Wednesday, January 29, 2014

Using The R-word - Not as easy as it seems

Written by: Fenna Vlekke

I think it took me around 5 years to really say it out loud. I used to describe what happened to me, and hoped people would figure out themselves that it was rape. Otherwise it felt like lying. But it hurt me. I didn’t really take myself seriously. And I wanted that so desperately. So I searched on the Internet and looked up definition after definition. Some things I read seemed to resemble what I’d been through. But often I saw reasons to believe that ‘my situation’ was different. I know I was raped. I can write it, I can say it. But it does still feel alien most of the time. And I catch myself almost saying ‘when he had sex with me’, instead of ‘when he raped me’. I’ve asked other rape survivors how they’ve dealt with this issue. I’ll discuss why they found it difficult to use the word, how they described what happened to them and why they think it’s important to be able to say ‘I was raped’ out loud.

Why is it so difficult?

‘It was my fault that it happened to me.’

Almost every survivor has blamed themselves for being raped at one point in time. That is, at the same time, a reason to not want to use the word ‘rape’. Rape implies a powerlessness survivors are often not ready to acknowledge. It’s partly a defense mechanism. There’s nothing as overwhelming as knowing you were powerless. Some survivors aren’t emotionally ready to deal with that, so they blame themselves. Although this protects them from being too overwhelmed, it also prevents them from acknowledging or saying they were raped. And it gives them low self-esteem. 

‘The societal image of what ‘rape’ is is so limited and so different from what happened to me.’

When people think about rape, they often think of someone getting attacked late at night in a park. The rapist uses a gun or a knife or at least excessive force to subdue the victim. Of course these types of rapes happen, but most rapes are a lot different.  A lot of them happen in date or acquaintance rape situations. And for the survivor, naming their experience becomes even more complicated when they used the ‘freeze respons’ and stopped fighting. Or when they did start crying, but never said the word ‘no’. There are so many ways someone can communicate a ‘no’ and there are so many ways someone can ignore that. But society only focuses on this little percentage of rapes that are so excessive that no one can get around it. Leaving all the other survivors unsure whether they are allowed to classify their experiences as ‘rape’.

‘I can barely utter this word. When someone else says it, I feel the knife stabbing me in the chest, in the stomach. It’s such a physical response. When I have said it, my throat feels like it will close up and my heart pounds.’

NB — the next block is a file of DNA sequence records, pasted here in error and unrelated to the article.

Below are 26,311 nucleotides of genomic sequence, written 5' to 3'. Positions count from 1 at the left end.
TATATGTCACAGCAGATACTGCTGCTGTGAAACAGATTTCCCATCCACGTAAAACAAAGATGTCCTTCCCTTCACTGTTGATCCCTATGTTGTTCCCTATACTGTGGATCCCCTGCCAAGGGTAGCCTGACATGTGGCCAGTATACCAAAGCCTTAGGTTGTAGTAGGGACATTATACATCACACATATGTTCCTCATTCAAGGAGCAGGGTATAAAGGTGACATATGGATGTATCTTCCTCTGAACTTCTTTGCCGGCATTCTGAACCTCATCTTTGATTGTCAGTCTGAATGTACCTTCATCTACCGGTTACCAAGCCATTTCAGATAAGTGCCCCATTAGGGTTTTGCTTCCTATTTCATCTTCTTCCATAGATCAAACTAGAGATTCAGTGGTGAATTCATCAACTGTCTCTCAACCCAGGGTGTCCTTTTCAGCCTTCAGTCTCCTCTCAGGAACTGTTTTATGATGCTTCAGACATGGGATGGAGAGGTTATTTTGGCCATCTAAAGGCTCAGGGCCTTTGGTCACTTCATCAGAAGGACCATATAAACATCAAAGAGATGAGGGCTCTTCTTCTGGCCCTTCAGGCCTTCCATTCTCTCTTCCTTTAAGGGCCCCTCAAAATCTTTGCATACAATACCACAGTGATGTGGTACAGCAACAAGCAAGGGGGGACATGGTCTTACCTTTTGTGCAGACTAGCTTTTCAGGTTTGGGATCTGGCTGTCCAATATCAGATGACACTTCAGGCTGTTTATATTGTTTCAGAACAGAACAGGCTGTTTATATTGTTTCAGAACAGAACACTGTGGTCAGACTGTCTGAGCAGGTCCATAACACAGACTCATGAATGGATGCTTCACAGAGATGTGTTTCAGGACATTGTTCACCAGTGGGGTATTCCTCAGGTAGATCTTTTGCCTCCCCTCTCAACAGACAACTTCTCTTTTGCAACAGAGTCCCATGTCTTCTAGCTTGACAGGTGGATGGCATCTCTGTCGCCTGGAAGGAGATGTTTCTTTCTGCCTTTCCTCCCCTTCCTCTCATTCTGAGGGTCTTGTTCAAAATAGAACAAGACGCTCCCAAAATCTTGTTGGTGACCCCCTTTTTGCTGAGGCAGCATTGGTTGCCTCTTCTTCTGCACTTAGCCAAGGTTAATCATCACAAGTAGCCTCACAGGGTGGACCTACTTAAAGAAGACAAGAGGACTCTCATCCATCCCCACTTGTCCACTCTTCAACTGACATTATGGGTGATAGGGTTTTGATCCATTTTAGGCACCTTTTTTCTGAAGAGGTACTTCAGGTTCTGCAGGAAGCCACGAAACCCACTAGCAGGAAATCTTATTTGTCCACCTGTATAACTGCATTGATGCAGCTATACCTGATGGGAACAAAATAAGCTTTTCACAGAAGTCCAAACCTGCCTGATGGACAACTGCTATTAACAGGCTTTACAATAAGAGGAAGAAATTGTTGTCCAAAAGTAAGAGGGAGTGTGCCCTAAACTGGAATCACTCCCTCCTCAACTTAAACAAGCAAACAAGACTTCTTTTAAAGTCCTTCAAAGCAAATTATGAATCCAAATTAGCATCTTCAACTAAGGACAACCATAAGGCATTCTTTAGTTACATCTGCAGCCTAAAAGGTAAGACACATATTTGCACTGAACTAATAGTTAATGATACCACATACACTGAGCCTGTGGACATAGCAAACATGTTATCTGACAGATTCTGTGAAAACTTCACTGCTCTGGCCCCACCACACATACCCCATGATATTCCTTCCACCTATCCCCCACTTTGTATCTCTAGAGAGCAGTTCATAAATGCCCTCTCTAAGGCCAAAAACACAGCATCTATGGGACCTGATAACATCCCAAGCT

Being raped is a horrible experience. The word itself brings up so many difficult feelings, that survivors often try to avoid using it. It’s an aggressive word that can send a vulnurable person right into a break down. ‘To say “I've been raped” is one of the most frightening sentences anyone has to admit.’ one survivor said. The word ‘rape’ is often a massive trigger for a lot of survivors, sending them back to the rape itself. Also, some survivors minimise, thinking that what they’ve experienced isn’t violent enough to be called rape. They feel better using different words or phrases that sound ‘less awful’. They think that if they tell someone they were raped, that person will think it was much worse than it was. To be able to admit you were raped, you have to be able to admit something horrible has happened to you. 

Beating around the bush

When survivors can't use the word 'rape', they use other words to describe their experiences. I've asked rape survivors which words or sentences they use or used to descibe what they’ve been through. These are the examples they gave me:

'Sexual assault.'
'I was in a relationship that was emotionally & sexually abusive.'
'The assault.'
'The incident.'
'Some men made me have sex with them after getting me drunk and taking me somewhere I couldn’t get home from myself.'
'What happened with X.'
'What happened when I was younger.'
'What happened.'
'When he had sex with me after I told him no.'
'That thing that happened with/when…'

Why is it important?

Every survivor that participated stated that it's important to them to be able to say they were raped. They think it will help putting the blame where it belongs - on the rapists. One survivor said that not being able to say you were raped, means the rape and the rapist still hold power over you.  
Using less intense words to describe what you've been through, means minimising what happened. That means minimising your own pain and also minimising the involvement of the rapist. Being able to say you were raped, means being able to truly realise and accept that what happened to you was horrible. And that is an important healing step.

By starting this blog and publishing a poetry collection surrounding this subject it has become easier and easier for me to say I was raped. I'm proud of that, but it did bring up a lot of new emotions. Shielding yourself from the realisation that you were raped is a defense mechanism. Although it's healing to be able to say you were raped, it can also be damaging if you're forced to acknowledge you were. But if you are ready, and if you do say it out loud, it can feel really liberating. For me, it felt like I could finally breathe again.

Written by: Fenna Vlekke


  1. Wow. This is so me.

  2. I'm sorry you recognise the struggle of naming what happened to you, but I'm glad you've found this post. Now you know you're not alone.

    Take care.